Step 4. Considerations when choosing an algorithm
Getting the most accurate answer possible isn’t always necessary. Sometimes an approximation is adequate, depending on what you want to use it for. If that’s the case, you may be able to cut your processing time dramatically by sticking with more approximate methods. Another advantage of more approximate methods is that they naturally tend to avoid overfitting.
The number of minutes or hours necessary to train a model varies a great deal between algorithms. Training time is often closely tied to accuracy—one typically accompanies the other. In addition, some algorithms are more sensitive to the number of data points than others. When time is limited it can drive the choice of algorithm, especially when the data set is large.
Lots of machine learning algorithms make use of linearity. Linear classification algorithms assume that classes can be separated by a straight line (or its higherdimensional analog). These include logistic regression and support vector machines (as implemented in Azure Machine Learning). Linear regression algorithms assume that data trends follow a straight line. These assumptions aren’t bad for some problems, but on others they bring accuracy down. Despite their dangers, linear algorithms are very popular as a first line of attack. They tend to be algorithmically simple and fast to train.
Parameters are the knobs a data scientist gets to turn when setting up an algorithm. They are numbers that affect the algorithm’s behaviour, such as error tolerance or number of iterations, or options between variants of how the algorithm behaves. The training time and accuracy of the algorithm can sometimes be quite sensitive to getting just the right settings. Typically, algorithms with large numbers parameters require the most trial and error to find a good combination.
Alternatively, there is a parameter sweeping module block in Azure Machine Learning that automatically tries all parameter combinations at whatever granularity you choose. While this is a great way to make sure you’ve spanned the parameter space, the time required to train a model increases exponentially with the number of parameters. The upside is that having many parameters typically indicates that an algorithm has greater flexibility. It can often achieve very good accuracy. Provided you can find the right combination of parameter settings. For certain types of data, the number of features can be very large compared to the number of data points. This is often the case with genetics or textual data. The large number of features can bog down some learning algorithms, making training time unfeasibly long. Support Vector Machines are particularly well suited to this case (see below).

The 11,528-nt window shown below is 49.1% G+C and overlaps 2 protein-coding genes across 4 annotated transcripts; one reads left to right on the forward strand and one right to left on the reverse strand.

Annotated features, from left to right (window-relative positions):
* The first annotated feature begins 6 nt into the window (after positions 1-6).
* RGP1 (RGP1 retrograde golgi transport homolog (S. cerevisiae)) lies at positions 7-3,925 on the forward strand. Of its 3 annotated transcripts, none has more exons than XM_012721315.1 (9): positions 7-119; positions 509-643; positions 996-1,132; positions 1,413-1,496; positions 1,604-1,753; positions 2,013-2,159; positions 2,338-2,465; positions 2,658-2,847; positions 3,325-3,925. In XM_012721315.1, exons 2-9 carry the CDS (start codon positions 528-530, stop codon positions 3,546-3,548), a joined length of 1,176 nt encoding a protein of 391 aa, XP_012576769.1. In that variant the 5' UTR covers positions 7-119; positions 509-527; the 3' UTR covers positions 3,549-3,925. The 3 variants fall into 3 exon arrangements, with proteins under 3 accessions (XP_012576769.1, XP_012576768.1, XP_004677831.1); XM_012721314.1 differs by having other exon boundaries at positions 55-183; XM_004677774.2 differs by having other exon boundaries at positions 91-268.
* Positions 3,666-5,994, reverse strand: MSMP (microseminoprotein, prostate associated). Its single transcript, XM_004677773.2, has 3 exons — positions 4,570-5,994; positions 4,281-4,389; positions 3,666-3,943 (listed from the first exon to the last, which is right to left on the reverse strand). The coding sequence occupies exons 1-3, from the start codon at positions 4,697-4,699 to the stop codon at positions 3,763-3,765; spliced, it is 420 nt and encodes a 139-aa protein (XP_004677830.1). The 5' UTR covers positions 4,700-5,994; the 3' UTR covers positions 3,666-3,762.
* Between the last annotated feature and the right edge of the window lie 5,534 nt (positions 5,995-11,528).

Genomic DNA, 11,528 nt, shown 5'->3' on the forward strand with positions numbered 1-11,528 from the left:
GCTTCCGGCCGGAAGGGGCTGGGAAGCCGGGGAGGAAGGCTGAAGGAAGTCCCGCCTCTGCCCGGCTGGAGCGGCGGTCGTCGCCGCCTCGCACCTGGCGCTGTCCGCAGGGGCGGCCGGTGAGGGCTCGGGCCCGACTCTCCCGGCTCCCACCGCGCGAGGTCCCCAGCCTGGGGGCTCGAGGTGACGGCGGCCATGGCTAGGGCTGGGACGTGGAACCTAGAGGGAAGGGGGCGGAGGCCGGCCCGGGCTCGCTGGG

Some learning algorithms make particular assumptions about the structure of the data or the desired results. If you can find one that fits your needs, it can give you more useful results, more accurate predictions, or faster training times.
Algorithm  Accuracy  Training time  Linearity  Parameters  Notes 
Twoclass classification  
logistic regression  ●  ●  5  
decision forest  ●  ○  6  
decision jungle  ●  ○  6  Low memory footprint  
boosted decision tree  ●  ○  6  Large memory footprint  
neural network  ●  9  Additional customization is possible  
averaged perceptron  ○  ○  ●  4  
support vector machine  ○  ●  5  Good for large feature sets  
locally deep support vector machine  ○  8  Good for large feature sets  
Bayes’ point machine  ○  ●  3  
Multiclass classification  
logistic regression  ●  ●  5  
decision forest  ●  ○  6  
decision jungle  ●  ○  6  Low memory footprint  
neural network  ●  9  Additional customization is possible  
onevall  –  –  –  –  See properties of the twoclass method selected 
Regression  
linear  ●  ●  4  
Bayesian linear  ○  ●  2  
decision forest  ●  ○  6  
boosted decision tree  ●  ○  5  Large memory footprint  
fast forest quantile  ●  ○  9  Distributions rather than point predictions  
neural network  ●  9  Additional customization is possible  
Poisson  ●  5  Technically loglinear. For predicting counts  
ordinal  0  For predicting rankordering  
Anomaly detection  
support vector machine  ○  ○  2  Especially good for large feature sets  
PCAbased anomaly detection  ○  ●  3  
Kmeans  ○  ●  4  A clustering algorithm 
Algorithm properties:
● – shows excellent accuracy, fast training times, and the use of linearity
○ – shows good accuracy and moderate training times
Additional Resources
Machine learning basics with algorithm examples https://azure.microsoft.com/enus/documentation/articles/machinelearningbasicsinfographicwithalgorithmexamples/
For a deeper discussion of the different types of machine learning algorithms, how they’re used, and how to choose the right one for your solution, see How to choose algorithms for Microsoft Azure Machine Learning.
For a list by category of all the machine learning algorithms available in Machine Learning Studio, see Initialize Model in the Machine Learning Studio Algorithm and Module Help.
For a complete list of algorithms and modules in Machine Learning Studio, see AZ list of Machine Learning Studio modules in Machine Learning Studio Algorithm and Module Help.
To download and print a diagram that gives an overview of the capabilities of Machine Learning Studio, see Overview diagram of Azure Machine Learning Studio capabilities.